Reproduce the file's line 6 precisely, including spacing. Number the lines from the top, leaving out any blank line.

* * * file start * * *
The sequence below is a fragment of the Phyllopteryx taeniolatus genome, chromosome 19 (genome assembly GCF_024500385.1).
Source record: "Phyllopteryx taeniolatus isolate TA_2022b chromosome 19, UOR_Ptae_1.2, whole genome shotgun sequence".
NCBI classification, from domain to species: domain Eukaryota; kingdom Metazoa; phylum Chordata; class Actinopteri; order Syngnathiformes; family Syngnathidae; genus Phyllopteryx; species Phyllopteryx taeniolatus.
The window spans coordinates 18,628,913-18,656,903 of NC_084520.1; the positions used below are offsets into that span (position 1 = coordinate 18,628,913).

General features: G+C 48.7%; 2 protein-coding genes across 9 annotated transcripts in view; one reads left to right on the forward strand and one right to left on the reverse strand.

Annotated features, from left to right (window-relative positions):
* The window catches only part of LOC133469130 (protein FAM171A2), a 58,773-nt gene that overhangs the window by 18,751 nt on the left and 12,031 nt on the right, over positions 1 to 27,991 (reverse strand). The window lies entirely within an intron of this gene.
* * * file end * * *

Annotated features, from left to right (window-relative positions):